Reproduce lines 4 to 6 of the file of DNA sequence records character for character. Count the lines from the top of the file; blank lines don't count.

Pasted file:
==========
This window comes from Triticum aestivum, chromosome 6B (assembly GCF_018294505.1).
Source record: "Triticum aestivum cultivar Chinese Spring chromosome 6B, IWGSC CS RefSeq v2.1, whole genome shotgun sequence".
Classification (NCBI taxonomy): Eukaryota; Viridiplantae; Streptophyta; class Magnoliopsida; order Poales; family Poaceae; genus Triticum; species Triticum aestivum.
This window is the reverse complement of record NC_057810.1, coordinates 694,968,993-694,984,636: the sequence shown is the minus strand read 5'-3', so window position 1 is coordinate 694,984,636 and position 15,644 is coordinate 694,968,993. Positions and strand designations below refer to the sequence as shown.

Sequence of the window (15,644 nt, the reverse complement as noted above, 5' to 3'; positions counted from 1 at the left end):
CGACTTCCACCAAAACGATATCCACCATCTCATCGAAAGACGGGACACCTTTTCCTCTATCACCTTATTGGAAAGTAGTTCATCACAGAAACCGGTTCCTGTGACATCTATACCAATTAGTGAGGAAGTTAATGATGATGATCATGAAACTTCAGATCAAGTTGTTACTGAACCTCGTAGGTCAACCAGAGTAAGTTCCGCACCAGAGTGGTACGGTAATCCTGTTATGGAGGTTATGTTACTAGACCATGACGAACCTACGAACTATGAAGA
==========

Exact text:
This window is the reverse complement of record NC_057810.1, coordinates 694,968,993-694,984,636: the sequence shown is the minus strand read 5'-3', so window position 1 is coordinate 694,984,636 and position 15,644 is coordinate 694,968,993. Positions and strand designations below refer to the sequence as shown.

Sequence of the window (15,644 nt, the reverse complement as noted above, 5' to 3'; positions counted from 1 at the left end):
CGACTTCCACCAAAACGATATCCACCATCTCATCGAAAGACGGGACACCTTTTCCTCTATCACCTTATTGGAAAGTAGTTCATCACAGAAACCGGTTCCTGTGACATCTATACCAATTAGTGAGGAAGTTAATGATGATGATCATGAAACTTCAGATCAAGTTGTTACTGAACCTCGTAGGTCAACCAGAGTAAGTTCCGCACCAGAGTGGTACGGTAATCCTGTTATGGAGGTTATGTTACTAGACCATGACGAACCTACGAACTATGAAGA